Demand for stocks and shares ISAs drops 21% year-on-year in the final quarter of 2022

  • Sales of new policies in the run-up to Christmas were down significantly on 2021

  • Meanwhile, the value of these new policies reached their lowest level since Q1 2019

New data from financial mutual Scottish Friendly reveals the number of newly opened stocks and shares ISA policies fell 21% year-on-year in the three months to December 2022.

Sales in the run-up to Christmas were significantly lower than the previous year and the value of these new policies among the financial mutual’s UK-wide customer base fell to a record low.

New policy values were down 13% between the final quarter of 2021 and Q4 2022, reaching their lowest level since Q1 2019 when Scottish Friendly began recording the data.

The drop in value is being driven by a significant decline in investment from male customers. New policy values among men are 41% lower in Q4 2022 than they were in Q1 2019, whereas among women they are up 5% over the same period.

In contrast to sales of adult stocks and shares ISA policies, JISA policy sales remained strong in the final three months of last year, up 42% on Q4 2022.

However, the value of new JISA policies has been trending downwards over the past year. Between Q4 2021 and the final quarter of 2022, values dropped 51% to reach their lowest level since Q1 2019.

Kevin Brown, savings specialist at Scottish Friendly, comments:

"The latest findings suggest that households paired-back their savings and investments in the run-up to Christmas, as they focused on providing for their family over the festive period."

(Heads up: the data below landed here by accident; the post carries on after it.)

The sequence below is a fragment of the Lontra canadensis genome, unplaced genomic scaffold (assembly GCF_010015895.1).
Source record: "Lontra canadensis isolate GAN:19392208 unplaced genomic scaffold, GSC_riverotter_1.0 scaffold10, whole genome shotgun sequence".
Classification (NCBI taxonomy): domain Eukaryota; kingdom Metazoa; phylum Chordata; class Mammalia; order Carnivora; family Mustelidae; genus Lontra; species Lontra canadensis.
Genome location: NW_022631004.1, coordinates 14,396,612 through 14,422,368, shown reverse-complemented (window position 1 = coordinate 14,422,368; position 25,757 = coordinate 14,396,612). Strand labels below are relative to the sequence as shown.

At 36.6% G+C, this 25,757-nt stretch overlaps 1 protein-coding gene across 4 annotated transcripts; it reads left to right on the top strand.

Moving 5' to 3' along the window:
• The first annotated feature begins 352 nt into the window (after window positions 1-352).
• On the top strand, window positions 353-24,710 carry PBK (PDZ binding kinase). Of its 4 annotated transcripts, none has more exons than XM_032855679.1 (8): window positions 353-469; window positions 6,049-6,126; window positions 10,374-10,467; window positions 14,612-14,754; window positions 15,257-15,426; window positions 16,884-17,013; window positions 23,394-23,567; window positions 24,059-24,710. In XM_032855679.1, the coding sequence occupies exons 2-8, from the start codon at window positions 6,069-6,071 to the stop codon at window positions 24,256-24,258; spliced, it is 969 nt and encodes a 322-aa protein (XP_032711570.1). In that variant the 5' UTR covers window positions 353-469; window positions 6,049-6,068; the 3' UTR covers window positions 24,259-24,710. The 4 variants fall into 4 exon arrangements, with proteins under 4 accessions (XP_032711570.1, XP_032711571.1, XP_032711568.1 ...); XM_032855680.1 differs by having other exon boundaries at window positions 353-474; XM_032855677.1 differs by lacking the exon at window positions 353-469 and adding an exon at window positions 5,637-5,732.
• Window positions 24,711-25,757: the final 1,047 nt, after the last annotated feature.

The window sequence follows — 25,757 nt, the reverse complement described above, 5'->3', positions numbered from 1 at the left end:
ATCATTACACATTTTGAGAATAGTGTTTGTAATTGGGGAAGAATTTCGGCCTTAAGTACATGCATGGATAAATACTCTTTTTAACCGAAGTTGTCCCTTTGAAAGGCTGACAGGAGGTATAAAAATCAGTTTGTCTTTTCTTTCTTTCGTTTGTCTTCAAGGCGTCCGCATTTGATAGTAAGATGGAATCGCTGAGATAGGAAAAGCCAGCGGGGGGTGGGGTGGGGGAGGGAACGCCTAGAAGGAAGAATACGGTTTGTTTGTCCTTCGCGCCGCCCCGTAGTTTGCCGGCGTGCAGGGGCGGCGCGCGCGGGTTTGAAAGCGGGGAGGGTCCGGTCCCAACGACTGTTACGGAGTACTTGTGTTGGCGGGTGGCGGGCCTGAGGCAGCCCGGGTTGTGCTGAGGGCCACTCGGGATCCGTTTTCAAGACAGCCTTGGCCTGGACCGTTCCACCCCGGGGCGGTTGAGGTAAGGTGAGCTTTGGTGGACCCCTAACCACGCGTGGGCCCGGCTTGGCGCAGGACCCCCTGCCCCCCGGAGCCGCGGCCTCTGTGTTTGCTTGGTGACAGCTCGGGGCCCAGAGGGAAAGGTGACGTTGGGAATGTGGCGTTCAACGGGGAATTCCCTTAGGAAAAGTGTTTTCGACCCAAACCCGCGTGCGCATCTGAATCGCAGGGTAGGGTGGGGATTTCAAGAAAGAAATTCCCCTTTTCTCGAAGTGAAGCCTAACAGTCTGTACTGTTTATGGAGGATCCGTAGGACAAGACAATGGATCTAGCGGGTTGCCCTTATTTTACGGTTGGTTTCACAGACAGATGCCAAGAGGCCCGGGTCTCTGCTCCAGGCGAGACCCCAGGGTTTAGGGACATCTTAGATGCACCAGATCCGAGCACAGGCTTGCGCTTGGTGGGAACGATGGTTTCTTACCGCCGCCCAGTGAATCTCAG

"At this time of year, it’s not unusual to see a drop-off in investment activity. However, there has been a relatively big decline compared with the previous year."

Brown continues:

"It is difficult to know what 2023 has in store for households and their finances, but it is likely that the first six months of the year will present some significant challenges."

"Inflation and the cost of living remains a factor impacting people’s ability to save in the short-term, but as inflation begins to come down over 2023 then disposable incomes should hopefully come under a little less pressure. At that point we expect people to turn from focusing on meeting short-term challenges to looking towards the longer term with their money."

Brown concludes:

"Our data shows many people have started to factor long-term savings into their financial planning over the past four years and that can only be a good thing. The strong performance of Junior ISA investments is also testament to that. Our numbers show many adults are still committing to opening new policies for their children. Although cash savings rates are beginning to slowly improve with interest rates on the rise, parents in particular seem to recognise the long-term value of investing towards their children’s future."


Heather McRoberts, PR & Communications, Scottish Friendly


[email protected]

Editors notes:

Remember that the value of investments can go down as well as up and you could get back less than you paid in.

Past performance is no guide to future results.

Tax treatment depends on individual circumstances which can change in the future.

About Scottish Friendly

Scottish Friendly is a leading UK mutual life and investments organisation. It provides investors and their families with a wide range of investment and protection solutions and provides life and investment products and services to other financial organisations.

Scottish Friendly has roots stretching back to 1862. Established as the City of Glasgow Friendly Society, its name changed in October 1992 when it took over Scottish Friendly Assurance.

In recent years Scottish Friendly has significantly restructured its business. The Group has flourished through a three-part growth strategy of organic growth, mergers and acquisitions, and business process outsourcing.

Scottish Friendly, Galbraith House, 16 Blythswood Square, Glasgow, G2 4HJ

Scottish Friendly Assurance Society Limited. Authorised by the Prudential Regulation Authority and regulated by the Financial Conduct Authority and the Prudential Regulation Authority.

Scottish Friendly Asset Managers Limited. Authorised and regulated by the Financial Conduct Authority.